A 45 year old female teacher had a history of severe obsessive-compulsive disorder, along with other problems including ADHD. Her daughter, and many other people in her family, had suffered the same problems and in a few cases had Tourette's Syndrome. But all that changed - when she suffered a stroke. This is according to a brief case report from Drs. Diamond and Ondo of Texas: [she] had a long history of constant intrusive and obsessive thoughts that interrupted her daily activities and sleep. A Stroke Of Good Fortune Cures OCD?
The Neuro Times: Featured Neurologist: Charles Putnam Symonds Charles Putnam Symonds was born in London, England to Charter Symonds, a surgeon at Guy’s Hospital and the Association of British Neurologists’ tenth President. Symonds was educated at Oxford University's New College and Guy’s Hospital, where he trained under Arthur Hurst and Adolph Meyer. Symonds received his medical qualification in 1915.
In the summer of 1953, Henry Gustav Molaison (1926-2008) underwent brain surgery to contain epileptic seizures that had become critically debilitating. The intervention brought some relief from convulsions, but these positive results were overshadowed by an astonishing and indelible side effect. Soon after the operation, it became apparent that he could no longer recognize hospital staff, he did not remember the way home, he did not remember newspaper articles he had just read, nor the crossword puzzles he had solved; otherwise, he was completely normal. Since the time of the surgery, more than five decades of scrupulous neuropsychological research examined the nature of patient H.M.'s amnesia which proved to be both persistent and remarkably selective. The goal of our project is to provide a window into the brain of the man who helped establish the scientific study of memory and unfailingly forgot the enormously generous contribution he made to medical research. The Brain Observatory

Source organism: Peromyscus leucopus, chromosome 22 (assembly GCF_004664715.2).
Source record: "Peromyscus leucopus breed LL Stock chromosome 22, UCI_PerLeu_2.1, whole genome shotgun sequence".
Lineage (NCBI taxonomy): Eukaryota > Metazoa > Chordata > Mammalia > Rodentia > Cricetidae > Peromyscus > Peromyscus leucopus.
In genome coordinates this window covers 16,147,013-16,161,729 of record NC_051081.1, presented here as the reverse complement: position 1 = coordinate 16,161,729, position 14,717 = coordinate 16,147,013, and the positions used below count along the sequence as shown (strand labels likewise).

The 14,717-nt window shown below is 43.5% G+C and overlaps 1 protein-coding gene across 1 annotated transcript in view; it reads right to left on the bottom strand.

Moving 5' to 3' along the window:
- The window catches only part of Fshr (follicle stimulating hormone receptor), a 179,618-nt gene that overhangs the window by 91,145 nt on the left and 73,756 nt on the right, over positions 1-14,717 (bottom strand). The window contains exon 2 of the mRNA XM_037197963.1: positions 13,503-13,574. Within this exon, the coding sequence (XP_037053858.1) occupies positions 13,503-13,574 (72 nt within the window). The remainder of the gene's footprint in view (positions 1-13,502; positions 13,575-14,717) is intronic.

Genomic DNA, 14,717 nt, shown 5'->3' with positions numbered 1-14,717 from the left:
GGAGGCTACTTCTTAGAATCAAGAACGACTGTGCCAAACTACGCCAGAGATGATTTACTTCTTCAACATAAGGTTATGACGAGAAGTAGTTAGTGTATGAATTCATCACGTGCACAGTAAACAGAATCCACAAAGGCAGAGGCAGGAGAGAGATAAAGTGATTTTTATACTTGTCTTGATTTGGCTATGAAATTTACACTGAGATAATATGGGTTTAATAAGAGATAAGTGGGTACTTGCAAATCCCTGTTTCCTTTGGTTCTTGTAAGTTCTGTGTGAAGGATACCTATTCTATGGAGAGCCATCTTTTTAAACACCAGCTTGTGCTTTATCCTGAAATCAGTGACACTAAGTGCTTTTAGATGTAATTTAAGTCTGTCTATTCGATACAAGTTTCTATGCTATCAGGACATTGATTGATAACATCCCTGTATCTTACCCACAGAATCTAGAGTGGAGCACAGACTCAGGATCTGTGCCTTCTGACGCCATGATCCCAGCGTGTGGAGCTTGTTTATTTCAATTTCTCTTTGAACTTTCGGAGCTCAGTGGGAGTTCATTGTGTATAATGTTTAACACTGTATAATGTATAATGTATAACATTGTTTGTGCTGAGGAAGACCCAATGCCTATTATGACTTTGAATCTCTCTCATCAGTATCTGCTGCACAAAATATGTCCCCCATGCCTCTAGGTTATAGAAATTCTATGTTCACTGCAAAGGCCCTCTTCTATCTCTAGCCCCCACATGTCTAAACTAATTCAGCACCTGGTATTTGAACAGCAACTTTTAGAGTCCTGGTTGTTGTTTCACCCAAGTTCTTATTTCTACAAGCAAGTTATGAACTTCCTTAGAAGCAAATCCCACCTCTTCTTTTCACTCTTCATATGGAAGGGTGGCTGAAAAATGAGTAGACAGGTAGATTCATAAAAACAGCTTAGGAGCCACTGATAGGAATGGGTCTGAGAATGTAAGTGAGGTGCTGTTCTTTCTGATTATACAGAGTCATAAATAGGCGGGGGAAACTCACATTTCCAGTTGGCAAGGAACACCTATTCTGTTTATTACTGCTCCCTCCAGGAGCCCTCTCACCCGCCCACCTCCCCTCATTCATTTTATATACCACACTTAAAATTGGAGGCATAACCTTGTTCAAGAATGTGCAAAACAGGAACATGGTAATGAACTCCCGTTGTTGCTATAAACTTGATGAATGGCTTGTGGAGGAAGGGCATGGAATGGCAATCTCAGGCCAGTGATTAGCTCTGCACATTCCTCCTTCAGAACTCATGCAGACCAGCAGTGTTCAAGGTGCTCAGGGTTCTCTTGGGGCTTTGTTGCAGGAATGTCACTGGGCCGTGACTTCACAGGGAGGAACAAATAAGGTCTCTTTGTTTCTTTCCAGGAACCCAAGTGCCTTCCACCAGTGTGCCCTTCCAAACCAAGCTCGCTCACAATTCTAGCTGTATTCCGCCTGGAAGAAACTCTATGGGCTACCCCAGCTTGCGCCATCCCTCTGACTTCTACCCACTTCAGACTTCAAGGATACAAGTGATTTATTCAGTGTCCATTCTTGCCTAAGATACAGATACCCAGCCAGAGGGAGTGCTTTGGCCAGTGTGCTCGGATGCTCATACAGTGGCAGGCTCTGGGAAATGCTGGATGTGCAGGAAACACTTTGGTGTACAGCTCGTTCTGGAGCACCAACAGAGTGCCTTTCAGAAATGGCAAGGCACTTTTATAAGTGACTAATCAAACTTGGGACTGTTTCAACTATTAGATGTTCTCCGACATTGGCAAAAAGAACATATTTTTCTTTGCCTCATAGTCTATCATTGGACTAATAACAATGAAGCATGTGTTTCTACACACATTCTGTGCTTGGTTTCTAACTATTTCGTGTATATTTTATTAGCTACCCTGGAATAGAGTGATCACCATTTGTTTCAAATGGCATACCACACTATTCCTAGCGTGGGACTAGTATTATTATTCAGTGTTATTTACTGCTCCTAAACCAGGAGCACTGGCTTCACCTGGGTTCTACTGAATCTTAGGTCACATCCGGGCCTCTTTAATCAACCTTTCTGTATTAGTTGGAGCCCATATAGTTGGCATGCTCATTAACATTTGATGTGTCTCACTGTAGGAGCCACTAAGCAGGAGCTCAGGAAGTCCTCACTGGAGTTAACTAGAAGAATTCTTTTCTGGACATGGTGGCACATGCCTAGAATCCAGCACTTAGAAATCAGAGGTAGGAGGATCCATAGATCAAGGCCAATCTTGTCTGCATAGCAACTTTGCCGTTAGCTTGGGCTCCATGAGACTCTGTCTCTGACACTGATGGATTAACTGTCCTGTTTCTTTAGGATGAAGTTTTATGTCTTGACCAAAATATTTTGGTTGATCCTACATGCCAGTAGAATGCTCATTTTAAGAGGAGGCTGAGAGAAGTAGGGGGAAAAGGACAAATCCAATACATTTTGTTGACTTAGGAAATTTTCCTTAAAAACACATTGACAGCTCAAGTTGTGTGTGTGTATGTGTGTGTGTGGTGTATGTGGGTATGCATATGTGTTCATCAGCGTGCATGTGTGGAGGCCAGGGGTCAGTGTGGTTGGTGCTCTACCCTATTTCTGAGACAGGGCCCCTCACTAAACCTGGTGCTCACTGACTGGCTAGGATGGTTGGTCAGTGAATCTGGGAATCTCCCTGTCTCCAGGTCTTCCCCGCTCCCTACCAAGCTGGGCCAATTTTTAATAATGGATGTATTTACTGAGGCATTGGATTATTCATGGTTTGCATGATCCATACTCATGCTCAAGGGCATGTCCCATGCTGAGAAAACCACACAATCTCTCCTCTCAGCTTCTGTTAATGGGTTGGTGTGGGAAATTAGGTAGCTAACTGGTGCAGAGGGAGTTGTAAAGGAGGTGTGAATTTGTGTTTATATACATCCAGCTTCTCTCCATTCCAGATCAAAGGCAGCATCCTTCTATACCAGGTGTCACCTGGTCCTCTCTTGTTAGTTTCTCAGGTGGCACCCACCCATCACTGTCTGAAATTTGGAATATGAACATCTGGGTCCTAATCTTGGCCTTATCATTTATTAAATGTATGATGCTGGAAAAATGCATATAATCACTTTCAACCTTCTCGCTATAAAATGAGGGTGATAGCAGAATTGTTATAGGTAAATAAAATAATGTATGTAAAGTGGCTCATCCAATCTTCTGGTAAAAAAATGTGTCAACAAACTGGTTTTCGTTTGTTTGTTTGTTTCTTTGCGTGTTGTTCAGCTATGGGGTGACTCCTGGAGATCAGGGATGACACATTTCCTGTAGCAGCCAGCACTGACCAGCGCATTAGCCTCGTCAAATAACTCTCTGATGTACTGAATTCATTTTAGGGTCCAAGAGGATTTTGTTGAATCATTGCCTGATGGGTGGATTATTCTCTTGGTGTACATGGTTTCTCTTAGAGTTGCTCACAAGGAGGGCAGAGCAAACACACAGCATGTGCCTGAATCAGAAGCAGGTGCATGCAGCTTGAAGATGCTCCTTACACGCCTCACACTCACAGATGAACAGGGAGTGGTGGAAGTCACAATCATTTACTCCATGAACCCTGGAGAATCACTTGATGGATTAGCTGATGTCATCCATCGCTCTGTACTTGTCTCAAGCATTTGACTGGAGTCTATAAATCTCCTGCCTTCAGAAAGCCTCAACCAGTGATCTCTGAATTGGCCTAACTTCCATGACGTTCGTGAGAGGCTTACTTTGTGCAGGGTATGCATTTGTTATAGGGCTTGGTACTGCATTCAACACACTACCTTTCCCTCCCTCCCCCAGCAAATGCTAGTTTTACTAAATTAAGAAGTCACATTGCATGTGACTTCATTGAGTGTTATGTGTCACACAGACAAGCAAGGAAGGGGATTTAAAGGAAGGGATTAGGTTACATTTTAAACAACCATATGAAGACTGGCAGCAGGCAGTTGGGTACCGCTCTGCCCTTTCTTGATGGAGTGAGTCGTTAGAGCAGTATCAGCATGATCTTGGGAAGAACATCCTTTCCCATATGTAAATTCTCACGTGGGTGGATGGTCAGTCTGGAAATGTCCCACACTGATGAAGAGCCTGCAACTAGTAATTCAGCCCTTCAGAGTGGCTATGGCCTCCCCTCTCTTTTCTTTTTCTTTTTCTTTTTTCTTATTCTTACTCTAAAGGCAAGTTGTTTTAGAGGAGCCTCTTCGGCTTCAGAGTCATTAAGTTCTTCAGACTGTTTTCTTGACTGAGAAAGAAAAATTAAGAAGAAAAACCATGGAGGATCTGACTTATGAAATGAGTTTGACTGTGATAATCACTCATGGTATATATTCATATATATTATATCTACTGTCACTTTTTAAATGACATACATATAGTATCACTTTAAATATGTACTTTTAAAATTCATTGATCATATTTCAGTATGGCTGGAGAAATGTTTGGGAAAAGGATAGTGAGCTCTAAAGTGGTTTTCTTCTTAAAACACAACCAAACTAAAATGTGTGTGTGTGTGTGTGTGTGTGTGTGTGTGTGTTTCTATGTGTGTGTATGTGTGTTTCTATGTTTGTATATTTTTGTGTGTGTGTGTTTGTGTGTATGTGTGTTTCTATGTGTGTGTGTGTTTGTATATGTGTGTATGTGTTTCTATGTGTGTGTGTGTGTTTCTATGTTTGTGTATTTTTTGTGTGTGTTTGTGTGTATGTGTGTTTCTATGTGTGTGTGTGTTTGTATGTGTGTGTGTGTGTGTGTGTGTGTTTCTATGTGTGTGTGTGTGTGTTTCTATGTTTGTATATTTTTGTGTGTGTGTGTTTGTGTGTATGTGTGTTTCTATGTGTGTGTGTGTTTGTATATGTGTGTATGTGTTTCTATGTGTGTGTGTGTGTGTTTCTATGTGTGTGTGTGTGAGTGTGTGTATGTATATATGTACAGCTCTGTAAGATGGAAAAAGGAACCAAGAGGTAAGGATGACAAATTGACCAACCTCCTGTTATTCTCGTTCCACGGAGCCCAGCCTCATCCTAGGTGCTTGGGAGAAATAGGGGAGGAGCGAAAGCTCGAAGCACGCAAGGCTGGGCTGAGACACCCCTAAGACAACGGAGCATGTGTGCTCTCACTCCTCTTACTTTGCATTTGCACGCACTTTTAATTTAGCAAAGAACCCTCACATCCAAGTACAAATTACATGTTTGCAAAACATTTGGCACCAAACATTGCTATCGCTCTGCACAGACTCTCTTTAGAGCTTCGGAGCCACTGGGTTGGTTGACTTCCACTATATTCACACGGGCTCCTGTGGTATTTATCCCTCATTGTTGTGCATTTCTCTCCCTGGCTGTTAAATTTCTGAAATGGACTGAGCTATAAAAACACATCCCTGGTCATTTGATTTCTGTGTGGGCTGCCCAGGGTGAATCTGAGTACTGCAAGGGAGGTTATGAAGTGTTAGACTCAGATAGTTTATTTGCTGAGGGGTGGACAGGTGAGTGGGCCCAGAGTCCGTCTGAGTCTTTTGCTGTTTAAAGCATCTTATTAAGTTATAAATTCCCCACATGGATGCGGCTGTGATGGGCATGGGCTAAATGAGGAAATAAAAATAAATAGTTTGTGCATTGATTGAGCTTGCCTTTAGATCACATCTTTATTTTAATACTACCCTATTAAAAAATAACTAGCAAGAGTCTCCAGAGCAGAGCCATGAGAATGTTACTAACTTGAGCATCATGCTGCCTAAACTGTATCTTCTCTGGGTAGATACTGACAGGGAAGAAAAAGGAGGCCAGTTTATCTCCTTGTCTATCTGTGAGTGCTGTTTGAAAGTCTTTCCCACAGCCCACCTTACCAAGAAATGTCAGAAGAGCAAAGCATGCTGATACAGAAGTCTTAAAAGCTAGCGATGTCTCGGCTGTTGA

The serotonin transporter (SERT) ensures the recapture of serotonin and is the pharmacological target of selective serotonin reuptake inhibitor (SSRI) antidepressants. We show that SERT is a target of microRNA-16 (miR-16). miR-16 is expressed at higher levels in noradrenergic than in serotonergic cells; its reduction in noradrenergic neurons causes de novo SERT expression. In mice, chronic treatment with the SSRI fluoxetine (Prozac) increases miR-16 levels in serotonergic raphe nuclei, which reduces SERT expression. Further, raphe exposed to fluoxetine release the neurotrophic factor S100β, which acts on noradrenergic cells of the locus coeruleus. MiR-16 Targets the Serotonin Transporter: A New Facet for Adaptive Responses to Antidepressants -- Baudry et al. 329 (5998): 1537 -- Science
Some people are night owls, and others are morning larks. What makes the difference may be their levels of general intelligence . Virtually all species in nature , from single-cell organisms to mammals, including humans, exhibit a daily cycle of activity called circadian rhythm . The circadian rhythm in mammals is regulated by two clusters of nerve cells called the suprachiasmatic nuclei (SCN) in the anterior hypothalamus. Why Night Owls Are More Intelligent than Morning Larks